Owing to pressure on our space last week we were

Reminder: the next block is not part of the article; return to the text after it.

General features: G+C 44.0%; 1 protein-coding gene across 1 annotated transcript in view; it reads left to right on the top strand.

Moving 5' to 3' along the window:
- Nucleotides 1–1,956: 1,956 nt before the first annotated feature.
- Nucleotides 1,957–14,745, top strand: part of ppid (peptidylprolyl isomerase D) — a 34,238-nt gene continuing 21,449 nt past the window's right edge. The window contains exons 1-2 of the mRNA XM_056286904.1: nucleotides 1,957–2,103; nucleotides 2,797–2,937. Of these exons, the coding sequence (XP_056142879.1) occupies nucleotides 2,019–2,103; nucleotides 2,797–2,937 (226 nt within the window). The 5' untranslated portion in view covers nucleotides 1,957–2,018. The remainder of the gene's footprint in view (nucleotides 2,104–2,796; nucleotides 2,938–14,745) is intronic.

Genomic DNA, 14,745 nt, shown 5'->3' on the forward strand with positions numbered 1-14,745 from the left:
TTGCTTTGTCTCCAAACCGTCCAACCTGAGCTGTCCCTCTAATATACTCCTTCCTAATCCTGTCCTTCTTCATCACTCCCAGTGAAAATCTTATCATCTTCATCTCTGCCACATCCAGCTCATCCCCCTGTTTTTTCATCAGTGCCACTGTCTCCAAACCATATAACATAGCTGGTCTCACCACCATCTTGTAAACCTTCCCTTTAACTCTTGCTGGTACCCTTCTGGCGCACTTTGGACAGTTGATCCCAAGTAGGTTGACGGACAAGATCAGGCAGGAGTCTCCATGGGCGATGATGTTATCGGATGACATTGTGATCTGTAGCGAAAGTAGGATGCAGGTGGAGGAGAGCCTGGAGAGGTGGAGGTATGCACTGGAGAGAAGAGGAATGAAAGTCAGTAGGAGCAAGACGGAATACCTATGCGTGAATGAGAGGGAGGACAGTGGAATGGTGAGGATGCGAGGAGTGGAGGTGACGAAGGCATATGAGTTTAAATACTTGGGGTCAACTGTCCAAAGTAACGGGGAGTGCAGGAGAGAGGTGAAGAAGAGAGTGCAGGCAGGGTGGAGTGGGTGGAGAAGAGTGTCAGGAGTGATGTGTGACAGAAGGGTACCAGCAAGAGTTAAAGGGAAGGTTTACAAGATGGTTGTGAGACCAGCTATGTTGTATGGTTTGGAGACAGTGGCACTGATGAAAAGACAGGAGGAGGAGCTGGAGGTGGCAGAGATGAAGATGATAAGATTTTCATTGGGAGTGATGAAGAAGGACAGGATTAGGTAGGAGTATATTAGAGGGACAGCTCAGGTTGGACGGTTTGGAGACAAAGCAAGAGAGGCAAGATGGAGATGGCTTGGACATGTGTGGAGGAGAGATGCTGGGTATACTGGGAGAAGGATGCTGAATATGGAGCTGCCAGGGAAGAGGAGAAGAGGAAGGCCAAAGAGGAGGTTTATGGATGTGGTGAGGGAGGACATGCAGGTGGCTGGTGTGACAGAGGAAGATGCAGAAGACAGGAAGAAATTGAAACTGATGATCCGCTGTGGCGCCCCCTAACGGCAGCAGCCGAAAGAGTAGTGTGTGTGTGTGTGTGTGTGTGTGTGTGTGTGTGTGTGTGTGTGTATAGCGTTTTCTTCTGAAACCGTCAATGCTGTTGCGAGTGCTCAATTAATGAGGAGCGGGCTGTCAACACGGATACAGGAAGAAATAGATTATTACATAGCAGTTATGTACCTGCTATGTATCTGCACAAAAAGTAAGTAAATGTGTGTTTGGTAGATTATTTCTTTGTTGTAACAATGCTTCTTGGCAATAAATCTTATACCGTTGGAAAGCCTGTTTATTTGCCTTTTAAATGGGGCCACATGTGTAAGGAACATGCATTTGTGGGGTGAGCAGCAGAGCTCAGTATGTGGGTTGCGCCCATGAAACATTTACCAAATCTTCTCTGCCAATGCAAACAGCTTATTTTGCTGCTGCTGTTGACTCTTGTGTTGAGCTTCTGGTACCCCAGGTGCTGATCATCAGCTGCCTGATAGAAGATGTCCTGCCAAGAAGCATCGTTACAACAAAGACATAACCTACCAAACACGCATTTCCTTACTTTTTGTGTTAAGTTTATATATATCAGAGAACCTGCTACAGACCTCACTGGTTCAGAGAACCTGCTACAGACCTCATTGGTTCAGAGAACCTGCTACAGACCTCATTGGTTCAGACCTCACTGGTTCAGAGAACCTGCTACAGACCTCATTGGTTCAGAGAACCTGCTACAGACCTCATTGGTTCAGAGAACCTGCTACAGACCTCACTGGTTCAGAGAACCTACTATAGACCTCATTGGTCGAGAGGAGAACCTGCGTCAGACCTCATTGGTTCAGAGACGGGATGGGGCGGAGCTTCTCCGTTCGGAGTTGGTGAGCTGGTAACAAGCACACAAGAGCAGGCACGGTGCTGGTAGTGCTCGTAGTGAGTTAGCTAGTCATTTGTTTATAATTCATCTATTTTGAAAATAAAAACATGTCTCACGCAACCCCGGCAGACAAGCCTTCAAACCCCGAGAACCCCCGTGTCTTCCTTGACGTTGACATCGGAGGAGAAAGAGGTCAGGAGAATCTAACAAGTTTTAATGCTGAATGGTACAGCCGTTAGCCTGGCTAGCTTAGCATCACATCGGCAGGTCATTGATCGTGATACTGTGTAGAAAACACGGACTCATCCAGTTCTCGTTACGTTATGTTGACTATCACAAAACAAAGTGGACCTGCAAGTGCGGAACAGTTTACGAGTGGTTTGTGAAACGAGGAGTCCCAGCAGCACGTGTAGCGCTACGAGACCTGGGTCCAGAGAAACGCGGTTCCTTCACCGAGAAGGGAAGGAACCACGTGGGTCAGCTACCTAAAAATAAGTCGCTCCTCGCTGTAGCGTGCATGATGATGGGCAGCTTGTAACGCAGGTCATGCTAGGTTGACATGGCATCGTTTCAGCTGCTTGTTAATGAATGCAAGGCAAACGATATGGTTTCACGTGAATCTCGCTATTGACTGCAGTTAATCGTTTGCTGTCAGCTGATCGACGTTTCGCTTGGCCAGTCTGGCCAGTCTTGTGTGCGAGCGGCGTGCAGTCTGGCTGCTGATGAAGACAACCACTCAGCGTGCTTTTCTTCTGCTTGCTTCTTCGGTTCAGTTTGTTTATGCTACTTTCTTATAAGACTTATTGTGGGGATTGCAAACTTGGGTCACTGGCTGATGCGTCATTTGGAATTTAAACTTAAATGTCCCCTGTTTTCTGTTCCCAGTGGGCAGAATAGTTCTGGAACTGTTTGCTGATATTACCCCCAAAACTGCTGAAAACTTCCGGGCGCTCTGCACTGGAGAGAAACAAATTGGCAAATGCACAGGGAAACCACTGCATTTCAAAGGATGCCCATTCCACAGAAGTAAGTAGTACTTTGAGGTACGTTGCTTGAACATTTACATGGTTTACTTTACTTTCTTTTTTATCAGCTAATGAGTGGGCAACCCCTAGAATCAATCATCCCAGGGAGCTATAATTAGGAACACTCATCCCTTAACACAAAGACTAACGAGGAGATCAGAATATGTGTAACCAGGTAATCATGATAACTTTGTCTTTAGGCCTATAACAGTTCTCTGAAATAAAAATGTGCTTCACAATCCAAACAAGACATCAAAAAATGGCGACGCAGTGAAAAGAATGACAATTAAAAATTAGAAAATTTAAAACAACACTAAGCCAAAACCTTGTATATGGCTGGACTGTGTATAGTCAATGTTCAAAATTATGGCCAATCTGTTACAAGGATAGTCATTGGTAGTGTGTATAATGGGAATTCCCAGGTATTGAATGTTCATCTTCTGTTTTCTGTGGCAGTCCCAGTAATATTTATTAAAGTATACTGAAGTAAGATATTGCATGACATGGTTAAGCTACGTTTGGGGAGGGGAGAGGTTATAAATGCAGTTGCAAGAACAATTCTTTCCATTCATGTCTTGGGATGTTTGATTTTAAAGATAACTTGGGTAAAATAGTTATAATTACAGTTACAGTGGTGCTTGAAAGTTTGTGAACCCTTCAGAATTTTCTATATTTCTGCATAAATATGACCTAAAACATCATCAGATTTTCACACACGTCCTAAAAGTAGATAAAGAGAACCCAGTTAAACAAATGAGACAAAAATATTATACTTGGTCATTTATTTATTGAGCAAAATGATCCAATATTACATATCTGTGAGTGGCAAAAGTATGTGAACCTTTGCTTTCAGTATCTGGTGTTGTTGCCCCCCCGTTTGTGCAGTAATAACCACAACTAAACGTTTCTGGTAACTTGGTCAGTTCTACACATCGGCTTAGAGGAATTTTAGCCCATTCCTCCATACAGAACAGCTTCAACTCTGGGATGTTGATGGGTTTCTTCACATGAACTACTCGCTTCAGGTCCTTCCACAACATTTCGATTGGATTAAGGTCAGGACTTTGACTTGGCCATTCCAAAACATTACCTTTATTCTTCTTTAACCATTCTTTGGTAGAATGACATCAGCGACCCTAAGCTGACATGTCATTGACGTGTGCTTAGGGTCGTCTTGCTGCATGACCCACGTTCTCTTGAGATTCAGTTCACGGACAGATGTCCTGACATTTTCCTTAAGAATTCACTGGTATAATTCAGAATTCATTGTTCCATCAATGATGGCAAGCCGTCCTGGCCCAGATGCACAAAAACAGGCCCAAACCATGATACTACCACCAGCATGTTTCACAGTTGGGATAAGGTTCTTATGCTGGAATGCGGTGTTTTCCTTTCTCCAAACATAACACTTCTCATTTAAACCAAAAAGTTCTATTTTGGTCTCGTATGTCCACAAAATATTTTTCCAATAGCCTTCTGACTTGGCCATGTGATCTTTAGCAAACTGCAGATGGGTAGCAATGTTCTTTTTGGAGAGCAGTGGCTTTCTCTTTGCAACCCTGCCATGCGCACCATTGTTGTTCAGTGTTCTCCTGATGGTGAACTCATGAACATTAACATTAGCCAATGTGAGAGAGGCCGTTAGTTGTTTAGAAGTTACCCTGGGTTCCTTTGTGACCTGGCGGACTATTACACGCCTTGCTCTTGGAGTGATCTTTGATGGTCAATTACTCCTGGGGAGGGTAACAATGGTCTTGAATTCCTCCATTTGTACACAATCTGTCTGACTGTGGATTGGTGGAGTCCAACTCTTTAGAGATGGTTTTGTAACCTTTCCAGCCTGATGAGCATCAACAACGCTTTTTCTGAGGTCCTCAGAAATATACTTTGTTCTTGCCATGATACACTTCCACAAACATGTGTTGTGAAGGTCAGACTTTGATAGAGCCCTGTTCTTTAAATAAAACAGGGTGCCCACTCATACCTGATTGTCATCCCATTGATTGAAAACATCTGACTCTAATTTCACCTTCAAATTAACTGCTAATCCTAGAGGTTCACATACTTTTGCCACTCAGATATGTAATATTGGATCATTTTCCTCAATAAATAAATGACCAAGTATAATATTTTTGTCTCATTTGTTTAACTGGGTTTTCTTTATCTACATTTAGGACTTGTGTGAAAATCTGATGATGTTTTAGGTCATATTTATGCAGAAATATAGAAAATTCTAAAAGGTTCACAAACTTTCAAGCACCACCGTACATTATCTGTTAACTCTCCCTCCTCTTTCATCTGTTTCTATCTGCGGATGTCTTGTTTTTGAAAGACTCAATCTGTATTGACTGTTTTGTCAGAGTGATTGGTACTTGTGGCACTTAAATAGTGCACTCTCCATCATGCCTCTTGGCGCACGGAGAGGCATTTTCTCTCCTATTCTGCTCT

unable to deal with the debate on the Foreign Office Vote, but we must find room this week to notice the astounding speech made by Mr. Leland on the subject of Portuguese slavery. Mr. Leland had the effrontery—we can only describe it in such terms—to declare that the grave scandals in connexion with the recruiting of labour from Angola for the islands were " for ever over and done with." He went on to say that not only was there no recruiting from Angola for San Thom& now, but that a great deal of what was referred to as being conditions of slave-trading on the mainland was a closed chapter altogether. There might be a state of domestic slavery or something very like it in some parts of the Portu- guese dominions, but the great matter of complaint had been brought to an end. Mr. Leland went on to say in an airy way that the Foreign Office had suggested to the Portuguese Government that they should obtain a better census of the labourers on San Thome, while at the same time Mr. Small- bones, our Consul, was doing his beat to find out how many British subjects there were on the islands.